That dream of mine, shared I know by so many others, of eliminating these terrible weapons from the face of the earth certainly does not look very possible right now. At the very time that the world should be redoubling its efforts to move not just towards much stronger non-proliferation regimes, but towards complete nuclear disarmament, we are in fact moving in the opposite direction.
Despite the big reductions which occurred immediately after the end of the Cold War, and the continuing retirement or scheduling for dismantlement since by Russia and the United States of many more, over 13 000 warheads are still in existence, with a combined destructive capability of close to 100 000 Hiroshima- or Nagasaki-sized bombs. Around 6300 nuclear weapons remain in the hands of Russia, 5600 with the United States, and around 1300 with the other nuclear-armed states combined (China, France, the United Kingdom, India, Pakistan, Israel and—at the margin—North Korea).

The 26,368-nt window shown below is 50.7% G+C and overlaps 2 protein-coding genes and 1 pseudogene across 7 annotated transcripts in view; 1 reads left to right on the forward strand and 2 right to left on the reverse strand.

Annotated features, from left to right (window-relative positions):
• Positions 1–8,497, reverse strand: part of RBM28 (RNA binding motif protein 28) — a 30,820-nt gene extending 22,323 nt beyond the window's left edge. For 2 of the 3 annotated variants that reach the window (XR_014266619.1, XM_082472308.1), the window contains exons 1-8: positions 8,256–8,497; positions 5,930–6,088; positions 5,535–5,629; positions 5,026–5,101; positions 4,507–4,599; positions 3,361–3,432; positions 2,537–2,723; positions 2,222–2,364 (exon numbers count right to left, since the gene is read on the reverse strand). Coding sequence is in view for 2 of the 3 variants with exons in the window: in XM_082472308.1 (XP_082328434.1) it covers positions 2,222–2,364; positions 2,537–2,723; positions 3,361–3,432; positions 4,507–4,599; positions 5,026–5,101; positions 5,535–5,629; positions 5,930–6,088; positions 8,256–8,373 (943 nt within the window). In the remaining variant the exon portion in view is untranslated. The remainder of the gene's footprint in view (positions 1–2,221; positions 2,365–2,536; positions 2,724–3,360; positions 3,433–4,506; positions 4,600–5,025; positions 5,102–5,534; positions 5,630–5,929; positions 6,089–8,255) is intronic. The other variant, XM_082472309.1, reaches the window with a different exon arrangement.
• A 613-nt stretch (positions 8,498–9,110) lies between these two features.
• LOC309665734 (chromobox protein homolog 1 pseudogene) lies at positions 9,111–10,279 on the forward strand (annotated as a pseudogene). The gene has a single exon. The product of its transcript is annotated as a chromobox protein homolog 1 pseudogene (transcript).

In our own Indo-Pacific region, delivery systems are being extended, weapons are being modernised and their numbers are increasing. A large proportion of the global stockpile—nearly 4000 weapons—remains operationally available. And, most extraordinarily of all, some 2000 of the US and Russian weapons remain on dangerously high alert, ready to be launched on warning in the event of a perceived attack, within a decision window for each president of four to eight minutes. Moreover, here are alarming signs that the nuclear taboo which has been an important inhibitor of aggressive first use of nuclear weapons in the past, is weakening – with the Russia’s President Putin talking up the useability of nuclear weapons, including tactical weapons, in language not heard since the Cold War years.